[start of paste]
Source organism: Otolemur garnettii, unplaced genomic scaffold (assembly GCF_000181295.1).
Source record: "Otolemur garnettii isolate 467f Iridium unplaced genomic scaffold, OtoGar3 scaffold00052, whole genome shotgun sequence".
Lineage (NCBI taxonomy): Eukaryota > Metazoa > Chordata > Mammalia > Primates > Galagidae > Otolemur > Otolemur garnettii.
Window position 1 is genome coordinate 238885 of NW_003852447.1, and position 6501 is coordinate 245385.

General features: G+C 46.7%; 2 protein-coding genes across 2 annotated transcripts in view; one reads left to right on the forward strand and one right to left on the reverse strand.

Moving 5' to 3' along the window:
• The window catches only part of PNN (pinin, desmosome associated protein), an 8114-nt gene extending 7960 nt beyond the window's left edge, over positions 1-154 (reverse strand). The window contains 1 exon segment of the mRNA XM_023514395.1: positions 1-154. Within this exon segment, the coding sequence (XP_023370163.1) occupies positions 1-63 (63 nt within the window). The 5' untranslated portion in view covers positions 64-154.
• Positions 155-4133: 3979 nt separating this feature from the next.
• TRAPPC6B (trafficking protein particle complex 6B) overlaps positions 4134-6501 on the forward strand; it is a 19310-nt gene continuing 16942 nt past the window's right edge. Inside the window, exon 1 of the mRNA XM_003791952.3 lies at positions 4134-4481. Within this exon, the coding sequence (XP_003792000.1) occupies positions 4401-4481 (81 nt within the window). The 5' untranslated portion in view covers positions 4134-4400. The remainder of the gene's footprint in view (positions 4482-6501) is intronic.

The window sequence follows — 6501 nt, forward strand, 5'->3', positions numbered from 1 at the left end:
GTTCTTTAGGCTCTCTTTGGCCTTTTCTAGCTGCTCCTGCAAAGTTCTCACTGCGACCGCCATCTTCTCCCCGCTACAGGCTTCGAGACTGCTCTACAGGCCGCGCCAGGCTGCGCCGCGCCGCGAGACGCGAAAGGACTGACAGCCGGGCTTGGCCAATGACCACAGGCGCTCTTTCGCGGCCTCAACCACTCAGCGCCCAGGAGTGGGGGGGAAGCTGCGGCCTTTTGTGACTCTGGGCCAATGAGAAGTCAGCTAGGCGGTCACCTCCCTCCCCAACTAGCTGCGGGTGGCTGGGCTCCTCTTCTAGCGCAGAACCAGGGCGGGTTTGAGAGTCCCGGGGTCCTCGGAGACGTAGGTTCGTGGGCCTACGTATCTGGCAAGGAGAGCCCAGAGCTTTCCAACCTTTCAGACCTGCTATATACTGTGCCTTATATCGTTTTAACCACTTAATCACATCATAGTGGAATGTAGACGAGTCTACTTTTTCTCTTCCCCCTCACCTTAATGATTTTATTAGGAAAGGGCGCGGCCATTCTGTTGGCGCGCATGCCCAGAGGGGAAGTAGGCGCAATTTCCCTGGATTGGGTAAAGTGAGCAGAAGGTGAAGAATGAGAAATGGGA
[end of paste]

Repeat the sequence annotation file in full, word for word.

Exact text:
Source organism: Otolemur garnettii, unplaced genomic scaffold (assembly GCF_000181295.1).
Source record: "Otolemur garnettii isolate 467f Iridium unplaced genomic scaffold, OtoGar3 scaffold00052, whole genome shotgun sequence".
Lineage (NCBI taxonomy): Eukaryota > Metazoa > Chordata > Mammalia > Primates > Galagidae > Otolemur > Otolemur garnettii.
Window position 1 is genome coordinate 238885 of NW_003852447.1, and position 6501 is coordinate 245385.

General features: G+C 46.7%; 2 protein-coding genes across 2 annotated transcripts in view; one reads left to right on the forward strand and one right to left on the reverse strand.

Moving 5' to 3' along the window:
• The window catches only part of PNN (pinin, desmosome associated protein), an 8114-nt gene extending 7960 nt beyond the window's left edge, over positions 1-154 (reverse strand). The window contains 1 exon segment of the mRNA XM_023514395.1: positions 1-154. Within this exon segment, the coding sequence (XP_023370163.1) occupies positions 1-63 (63 nt within the window). The 5' untranslated portion in view covers positions 64-154.
• Positions 155-4133: 3979 nt separating this feature from the next.
• TRAPPC6B (trafficking protein particle complex 6B) overlaps positions 4134-6501 on the forward strand; it is a 19310-nt gene continuing 16942 nt past the window's right edge. Inside the window, exon 1 of the mRNA XM_003791952.3 lies at positions 4134-4481. Within this exon, the coding sequence (XP_003792000.1) occupies positions 4401-4481 (81 nt within the window). The 5' untranslated portion in view covers positions 4134-4400. The remainder of the gene's footprint in view (positions 4482-6501) is intronic.

The window sequence follows — 6501 nt, forward strand, 5'->3', positions numbered from 1 at the left end:
GTTCTTTAGGCTCTCTTTGGCCTTTTCTAGCTGCTCCTGCAAAGTTCTCACTGCGACCGCCATCTTCTCCCCGCTACAGGCTTCGAGACTGCTCTACAGGCCGCGCCAGGCTGCGCCGCGCCGCGAGACGCGAAAGGACTGACAGCCGGGCTTGGCCAATGACCACAGGCGCTCTTTCGCGGCCTCAACCACTCAGCGCCCAGGAGTGGGGGGGAAGCTGCGGCCTTTTGTGACTCTGGGCCAATGAGAAGTCAGCTAGGCGGTCACCTCCCTCCCCAACTAGCTGCGGGTGGCTGGGCTCCTCTTCTAGCGCAGAACCAGGGCGGGTTTGAGAGTCCCGGGGTCCTCGGAGACGTAGGTTCGTGGGCCTACGTATCTGGCAAGGAGAGCCCAGAGCTTTCCAACCTTTCAGACCTGCTATATACTGTGCCTTATATCGTTTTAACCACTTAATCACATCATAGTGGAATGTAGACGAGTCTACTTTTTCTCTTCCCCCTCACCTTAATGATTTTATTAGGAAAGGGCGCGGCCATTCTGTTGGCGCGCATGCCCAGAGGGGAAGTAGGCGCAATTTCCCTGGATTGGGTAAAGTGAGCAGAAGGTGAAGAATGAGAAATGGGA